Secondly, JHS has been successful due to the unique collaborations that comprise the study. The study involves a collaboration between a major medical research center (UMMC), two historically black colleges and universities (Tougaloo College and Jackson State University), and a state health department (Mississippi State Department of Health), and it uses a multilevel approach to address cardiovascular disparities in a state with a high burden of heart disease among African Americans.

Participants get to see people who look like them, so they are more likely to be engaged in their health, their futures, their children’s health, and their own cardiovascular disease. That result has been one of the best parts of engaging the community for this period of well over 20 years.

Dr. Sims, as you know, we are now in a time of crisis, with the COVID-19 global pandemic: Healthcare workers in hospitals and clinics are working overtime trying to meet the health needs of their patients, and the clinical research arena is racing to develop safe and effective treatments and vaccines for coronavirus. Understanding that it is a challenge dealing with quarantines and risk of infections of site personnel, how has JHS dealt with follow-up with study participants?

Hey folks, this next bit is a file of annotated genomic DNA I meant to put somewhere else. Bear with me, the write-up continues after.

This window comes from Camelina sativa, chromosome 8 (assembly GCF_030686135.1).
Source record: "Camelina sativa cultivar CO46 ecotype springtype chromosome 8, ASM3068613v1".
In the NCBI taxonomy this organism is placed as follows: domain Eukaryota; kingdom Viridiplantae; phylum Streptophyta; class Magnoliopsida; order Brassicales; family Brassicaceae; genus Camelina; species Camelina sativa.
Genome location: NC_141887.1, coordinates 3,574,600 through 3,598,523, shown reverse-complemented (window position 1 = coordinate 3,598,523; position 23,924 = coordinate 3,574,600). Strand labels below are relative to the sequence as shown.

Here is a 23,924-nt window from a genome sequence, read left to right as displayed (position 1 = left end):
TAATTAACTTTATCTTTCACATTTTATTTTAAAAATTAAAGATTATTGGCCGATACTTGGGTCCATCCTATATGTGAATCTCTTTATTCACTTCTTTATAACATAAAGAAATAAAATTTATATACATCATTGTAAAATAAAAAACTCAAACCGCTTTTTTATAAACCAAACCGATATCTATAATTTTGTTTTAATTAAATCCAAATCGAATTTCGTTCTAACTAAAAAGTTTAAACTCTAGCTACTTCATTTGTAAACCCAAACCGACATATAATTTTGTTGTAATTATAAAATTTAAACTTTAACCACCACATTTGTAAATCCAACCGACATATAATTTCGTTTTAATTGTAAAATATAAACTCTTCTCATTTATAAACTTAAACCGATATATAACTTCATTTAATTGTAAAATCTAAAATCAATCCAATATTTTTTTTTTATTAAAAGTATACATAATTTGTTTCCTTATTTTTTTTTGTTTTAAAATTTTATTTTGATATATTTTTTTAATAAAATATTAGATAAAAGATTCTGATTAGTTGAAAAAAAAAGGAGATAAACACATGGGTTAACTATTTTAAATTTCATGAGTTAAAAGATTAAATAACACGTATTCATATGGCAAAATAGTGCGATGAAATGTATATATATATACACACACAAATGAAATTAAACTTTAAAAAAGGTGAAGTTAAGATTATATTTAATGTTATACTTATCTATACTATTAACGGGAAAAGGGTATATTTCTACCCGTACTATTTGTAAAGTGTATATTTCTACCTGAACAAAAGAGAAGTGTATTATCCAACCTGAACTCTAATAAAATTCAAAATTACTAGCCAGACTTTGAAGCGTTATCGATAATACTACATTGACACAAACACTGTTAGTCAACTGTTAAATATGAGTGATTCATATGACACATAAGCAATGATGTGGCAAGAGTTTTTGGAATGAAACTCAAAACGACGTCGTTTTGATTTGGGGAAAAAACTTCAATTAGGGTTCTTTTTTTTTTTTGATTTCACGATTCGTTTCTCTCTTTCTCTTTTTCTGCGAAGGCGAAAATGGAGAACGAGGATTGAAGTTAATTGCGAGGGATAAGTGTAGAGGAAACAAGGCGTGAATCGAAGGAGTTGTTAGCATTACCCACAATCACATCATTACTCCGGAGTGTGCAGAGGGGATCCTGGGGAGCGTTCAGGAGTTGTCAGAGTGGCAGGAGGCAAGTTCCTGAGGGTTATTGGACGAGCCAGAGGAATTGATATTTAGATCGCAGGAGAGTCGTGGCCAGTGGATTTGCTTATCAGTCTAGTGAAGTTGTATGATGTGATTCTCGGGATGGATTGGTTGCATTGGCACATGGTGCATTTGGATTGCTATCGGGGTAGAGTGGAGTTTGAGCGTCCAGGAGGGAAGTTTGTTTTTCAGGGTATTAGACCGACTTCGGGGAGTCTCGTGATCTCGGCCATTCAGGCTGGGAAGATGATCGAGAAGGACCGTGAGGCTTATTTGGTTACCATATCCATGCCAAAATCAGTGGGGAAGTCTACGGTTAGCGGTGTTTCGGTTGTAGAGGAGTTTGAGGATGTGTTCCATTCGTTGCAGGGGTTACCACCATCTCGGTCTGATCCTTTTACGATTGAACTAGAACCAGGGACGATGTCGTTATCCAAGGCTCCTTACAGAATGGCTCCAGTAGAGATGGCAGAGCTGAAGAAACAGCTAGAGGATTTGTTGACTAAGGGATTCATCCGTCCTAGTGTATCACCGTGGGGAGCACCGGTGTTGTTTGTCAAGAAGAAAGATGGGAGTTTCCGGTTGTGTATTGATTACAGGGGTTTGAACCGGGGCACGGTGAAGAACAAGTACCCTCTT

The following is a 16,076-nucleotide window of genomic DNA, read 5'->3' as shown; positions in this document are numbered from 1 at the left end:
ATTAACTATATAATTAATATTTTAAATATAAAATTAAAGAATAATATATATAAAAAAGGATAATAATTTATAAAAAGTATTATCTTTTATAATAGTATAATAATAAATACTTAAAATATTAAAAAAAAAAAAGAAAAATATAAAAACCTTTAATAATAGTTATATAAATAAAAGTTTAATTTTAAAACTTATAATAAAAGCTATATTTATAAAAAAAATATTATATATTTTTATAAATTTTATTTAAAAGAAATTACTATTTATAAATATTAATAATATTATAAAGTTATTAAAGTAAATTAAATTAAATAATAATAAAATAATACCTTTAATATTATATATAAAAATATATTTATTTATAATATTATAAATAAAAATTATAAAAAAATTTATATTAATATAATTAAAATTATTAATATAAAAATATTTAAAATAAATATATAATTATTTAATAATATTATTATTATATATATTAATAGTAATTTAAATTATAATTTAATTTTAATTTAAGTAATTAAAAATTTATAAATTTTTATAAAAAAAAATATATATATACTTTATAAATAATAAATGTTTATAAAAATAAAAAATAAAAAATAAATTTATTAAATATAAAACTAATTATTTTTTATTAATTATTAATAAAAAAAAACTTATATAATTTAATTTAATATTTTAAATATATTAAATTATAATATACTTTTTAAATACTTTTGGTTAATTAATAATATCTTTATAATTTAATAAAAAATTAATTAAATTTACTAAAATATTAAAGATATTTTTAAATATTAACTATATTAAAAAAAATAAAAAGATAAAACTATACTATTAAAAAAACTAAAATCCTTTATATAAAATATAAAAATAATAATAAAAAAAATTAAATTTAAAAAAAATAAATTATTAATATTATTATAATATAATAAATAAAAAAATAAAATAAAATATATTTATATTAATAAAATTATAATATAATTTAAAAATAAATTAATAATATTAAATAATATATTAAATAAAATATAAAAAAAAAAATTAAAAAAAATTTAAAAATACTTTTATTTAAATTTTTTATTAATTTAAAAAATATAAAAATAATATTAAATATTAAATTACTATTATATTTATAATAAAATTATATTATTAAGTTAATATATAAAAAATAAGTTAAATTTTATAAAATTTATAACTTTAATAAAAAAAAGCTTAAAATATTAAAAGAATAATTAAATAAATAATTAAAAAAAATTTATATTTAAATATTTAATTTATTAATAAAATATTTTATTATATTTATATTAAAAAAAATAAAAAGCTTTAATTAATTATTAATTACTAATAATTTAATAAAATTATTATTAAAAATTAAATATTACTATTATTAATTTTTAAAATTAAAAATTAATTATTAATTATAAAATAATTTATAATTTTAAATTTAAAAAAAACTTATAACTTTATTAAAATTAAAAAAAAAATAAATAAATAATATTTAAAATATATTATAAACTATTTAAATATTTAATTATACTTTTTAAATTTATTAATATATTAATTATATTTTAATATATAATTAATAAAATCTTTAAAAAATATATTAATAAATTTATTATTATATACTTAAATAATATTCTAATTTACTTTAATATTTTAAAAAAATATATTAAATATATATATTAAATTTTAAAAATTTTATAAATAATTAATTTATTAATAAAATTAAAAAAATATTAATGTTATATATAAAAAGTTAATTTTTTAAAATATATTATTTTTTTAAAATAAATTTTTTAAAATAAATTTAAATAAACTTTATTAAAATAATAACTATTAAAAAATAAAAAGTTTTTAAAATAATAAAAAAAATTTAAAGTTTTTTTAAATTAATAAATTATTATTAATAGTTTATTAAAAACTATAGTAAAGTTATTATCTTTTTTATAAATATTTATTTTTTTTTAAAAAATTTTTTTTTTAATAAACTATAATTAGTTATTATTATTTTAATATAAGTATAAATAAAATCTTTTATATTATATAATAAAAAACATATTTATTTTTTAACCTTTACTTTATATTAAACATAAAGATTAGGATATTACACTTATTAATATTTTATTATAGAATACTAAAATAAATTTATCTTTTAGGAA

JHS has continued to perform the telephone annual follow-up interviews. Participants are not showing up for physical in-person appointments at this point because we have postponed the start of Exam IV until we have weathered this pandemic or, as we say, “flatten the curve.” At that point, we will start bringing in most of our participants. At present, follow-up is by phone appointment only, and we have since canceled the in-person appointments that we had on the books, which would have started last week.

Are you still recruiting for JHS? If so, have you seen any immediate impacts of the pandemic on recruitment efforts?

We are continuing some of our recruitment efforts, such as quarterly newsletters, planning for television PSAs, and radio announcements, but we have placed a hold on community events. Understanding that we are working with a vulnerable population, more than 70 percent of whom have hypertension and comorbid health conditions, we have informed the community that many of our efforts are now postponed.